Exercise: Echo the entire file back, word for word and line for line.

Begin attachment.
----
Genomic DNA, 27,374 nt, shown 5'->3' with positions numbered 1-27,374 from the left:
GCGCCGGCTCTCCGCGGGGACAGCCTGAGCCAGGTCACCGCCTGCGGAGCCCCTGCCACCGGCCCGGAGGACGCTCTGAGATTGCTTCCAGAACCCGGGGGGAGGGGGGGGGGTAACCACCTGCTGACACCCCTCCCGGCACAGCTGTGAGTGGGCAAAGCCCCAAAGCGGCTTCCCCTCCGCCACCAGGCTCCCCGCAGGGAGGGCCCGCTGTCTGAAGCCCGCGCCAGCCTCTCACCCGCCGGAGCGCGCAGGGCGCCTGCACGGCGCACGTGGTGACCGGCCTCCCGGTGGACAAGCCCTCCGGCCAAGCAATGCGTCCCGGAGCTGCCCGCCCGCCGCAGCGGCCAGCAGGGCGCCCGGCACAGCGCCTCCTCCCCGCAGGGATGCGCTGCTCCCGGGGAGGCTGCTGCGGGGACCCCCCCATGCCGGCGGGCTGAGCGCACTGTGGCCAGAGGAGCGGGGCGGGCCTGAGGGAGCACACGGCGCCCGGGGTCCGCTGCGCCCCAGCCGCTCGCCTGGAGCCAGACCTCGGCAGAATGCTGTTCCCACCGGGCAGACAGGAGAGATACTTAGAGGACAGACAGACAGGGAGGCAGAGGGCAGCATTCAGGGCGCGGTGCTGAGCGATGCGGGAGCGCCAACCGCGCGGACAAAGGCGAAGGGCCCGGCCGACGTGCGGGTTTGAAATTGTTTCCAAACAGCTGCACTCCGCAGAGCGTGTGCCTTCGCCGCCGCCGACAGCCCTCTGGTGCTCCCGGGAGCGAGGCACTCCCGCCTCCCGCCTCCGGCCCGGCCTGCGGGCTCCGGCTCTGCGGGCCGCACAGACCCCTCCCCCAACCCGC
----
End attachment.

Genomic DNA, 27,374 nt, shown 5'->3' with positions numbered 1-27,374 from the left:
GCGCCGGCTCTCCGCGGGGACAGCCTGAGCCAGGTCACCGCCTGCGGAGCCCCTGCCACCGGCCCGGAGGACGCTCTGAGATTGCTTCCAGAACCCGGGGGGAGGGGGGGGGGTAACCACCTGCTGACACCCCTCCCGGCACAGCTGTGAGTGGGCAAAGCCCCAAAGCGGCTTCCCCTCCGCCACCAGGCTCCCCGCAGGGAGGGCCCGCTGTCTGAAGCCCGCGCCAGCCTCTCACCCGCCGGAGCGCGCAGGGCGCCTGCACGGCGCACGTGGTGACCGGCCTCCCGGTGGACAAGCCCTCCGGCCAAGCAATGCGTCCCGGAGCTGCCCGCCCGCCGCAGCGGCCAGCAGGGCGCCCGGCACAGCGCCTCCTCCCCGCAGGGATGCGCTGCTCCCGGGGAGGCTGCTGCGGGGACCCCCCCATGCCGGCGGGCTGAGCGCACTGTGGCCAGAGGAGCGGGGCGGGCCTGAGGGAGCACACGGCGCCCGGGGTCCGCTGCGCCCCAGCCGCTCGCCTGGAGCCAGACCTCGGCAGAATGCTGTTCCCACCGGGCAGACAGGAGAGATACTTAGAGGACAGACAGACAGGGAGGCAGAGGGCAGCATTCAGGGCGCGGTGCTGAGCGATGCGGGAGCGCCAACCGCGCGGACAAAGGCGAAGGGCCCGGCCGACGTGCGGGTTTGAAATTGTTTCCAAACAGCTGCACTCCGCAGAGCGTGTGCCTTCGCCGCCGCCGACAGCCCTCTGGTGCTCCCGGGAGCGAGGCACTCCCGCCTCCCGCCTCCGGCCCGGCCTGCGGGCTCCGGCTCTGCGGGCCGCACAGACCCCTCCCCCAACCCGC